Thursday, August 12th, 2010

The Roots ft. John Legend – The Fire

REAL!…



[Video][Website]
[6.00]

Anthony Easton: That’s some old school Earth Wind and Fire shit, ain’t it?
[7]

Jonathan Bogart: Classicism in the service of thoughtfulness is no vice.
[9]

Chuck Eddy: Get the idea they’re aiming for an “dark anthemic rock” feel here. Nothing wrong with that, in itself — in fact, the same instinct has helped plenty of hip-hop over the years, including maybe a Roots track or two (e.g. “The Seed 2.0.”). And I like the Gothic background chanting here okay. But otherwise, their idea of what makes rock anthemic doesn’t seem to intersect much with mine.
[5]

Alfred Soto: These guys have the right intentions, but they’re responsible for some of the most average music in recent years. This time not even their innate musicality redeems a plodding beat. Don’t take my word for it: check out a dozing John Legend.
[4]

Martin Skidmore: Their jazz-funk approach to hip hop has never really been my thing. The beat here is solid, and I quite like Legend’s admittedly rather anonymously singing on the chorus. The rapping has some force, and some clever rhymes, but it feels a touch medium-paced, and Legend is not the right person to bring the fire.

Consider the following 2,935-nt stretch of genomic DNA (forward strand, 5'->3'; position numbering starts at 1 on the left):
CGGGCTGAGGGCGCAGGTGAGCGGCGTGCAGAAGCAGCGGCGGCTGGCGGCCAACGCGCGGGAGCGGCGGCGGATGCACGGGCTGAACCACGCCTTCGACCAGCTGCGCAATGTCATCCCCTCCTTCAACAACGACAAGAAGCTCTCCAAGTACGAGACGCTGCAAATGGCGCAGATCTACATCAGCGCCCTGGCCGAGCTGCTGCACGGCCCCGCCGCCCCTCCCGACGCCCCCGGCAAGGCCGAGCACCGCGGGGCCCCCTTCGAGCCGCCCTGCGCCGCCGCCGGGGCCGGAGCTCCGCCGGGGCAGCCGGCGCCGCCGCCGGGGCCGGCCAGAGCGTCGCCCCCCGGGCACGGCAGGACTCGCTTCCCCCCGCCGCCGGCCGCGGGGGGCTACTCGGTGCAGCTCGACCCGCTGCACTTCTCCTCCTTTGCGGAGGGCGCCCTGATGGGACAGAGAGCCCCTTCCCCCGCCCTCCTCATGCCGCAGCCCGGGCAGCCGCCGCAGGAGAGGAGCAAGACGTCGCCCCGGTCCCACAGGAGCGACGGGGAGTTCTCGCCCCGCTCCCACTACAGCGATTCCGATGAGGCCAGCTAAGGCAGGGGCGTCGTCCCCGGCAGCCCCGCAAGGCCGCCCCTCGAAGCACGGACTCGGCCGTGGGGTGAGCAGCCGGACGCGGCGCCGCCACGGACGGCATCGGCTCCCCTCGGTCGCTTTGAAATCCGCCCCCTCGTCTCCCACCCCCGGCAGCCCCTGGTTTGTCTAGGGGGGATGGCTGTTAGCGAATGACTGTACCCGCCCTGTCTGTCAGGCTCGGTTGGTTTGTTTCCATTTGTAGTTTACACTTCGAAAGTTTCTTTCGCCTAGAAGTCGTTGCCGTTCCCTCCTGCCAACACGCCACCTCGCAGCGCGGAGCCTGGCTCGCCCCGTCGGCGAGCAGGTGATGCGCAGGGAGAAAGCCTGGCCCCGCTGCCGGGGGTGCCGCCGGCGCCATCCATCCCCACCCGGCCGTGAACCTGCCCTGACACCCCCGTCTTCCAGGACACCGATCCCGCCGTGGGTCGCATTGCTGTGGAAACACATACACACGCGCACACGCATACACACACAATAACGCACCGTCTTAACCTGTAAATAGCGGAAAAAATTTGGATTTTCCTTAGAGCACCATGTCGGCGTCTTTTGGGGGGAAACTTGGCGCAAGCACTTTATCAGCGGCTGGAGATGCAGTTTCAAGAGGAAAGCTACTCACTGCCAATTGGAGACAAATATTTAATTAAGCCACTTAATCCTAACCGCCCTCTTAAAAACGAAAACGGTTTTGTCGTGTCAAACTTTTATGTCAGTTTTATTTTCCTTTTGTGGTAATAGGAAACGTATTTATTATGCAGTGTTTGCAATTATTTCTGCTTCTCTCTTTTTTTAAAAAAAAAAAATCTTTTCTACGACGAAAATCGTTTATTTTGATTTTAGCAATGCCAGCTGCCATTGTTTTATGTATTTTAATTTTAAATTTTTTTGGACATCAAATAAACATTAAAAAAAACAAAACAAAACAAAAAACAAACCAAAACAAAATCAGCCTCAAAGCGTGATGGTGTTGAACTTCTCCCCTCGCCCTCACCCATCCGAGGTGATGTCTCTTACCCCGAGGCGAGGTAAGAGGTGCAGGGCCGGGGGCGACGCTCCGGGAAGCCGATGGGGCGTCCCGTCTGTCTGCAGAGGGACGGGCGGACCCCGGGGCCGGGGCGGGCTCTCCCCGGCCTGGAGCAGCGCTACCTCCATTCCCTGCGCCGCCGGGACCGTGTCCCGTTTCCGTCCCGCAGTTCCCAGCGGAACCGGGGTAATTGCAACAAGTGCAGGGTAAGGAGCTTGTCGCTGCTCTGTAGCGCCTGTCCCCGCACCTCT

[5]

Al Shipley: I prefer the sample of Legend’s “Again” that precedes this track on How I Got Over, but either way he’s a good enough combo with The Roots that I’m looking forward to their upcoming album-length combination. Instead of going for a neo-soul radio single along the lines of previous Badu and Saadiq-assisted efforts, this goes well with the brooding indie rock vibe of the album, with Legend having proven on the Jeff Buckley homage “Show Me” that he’s, well, got a pretty convincing white man voice.
[6]

David Raposa: As someone whose appreciation of John Legend diminishes when he opts to SING instead of sing, I have to admit his down-tempo appearance here is a total wet blanket. With the Roots ably getting down on the TCB tip, a little over-emotive grandstanding would’ve done this tune wonders.
[6]

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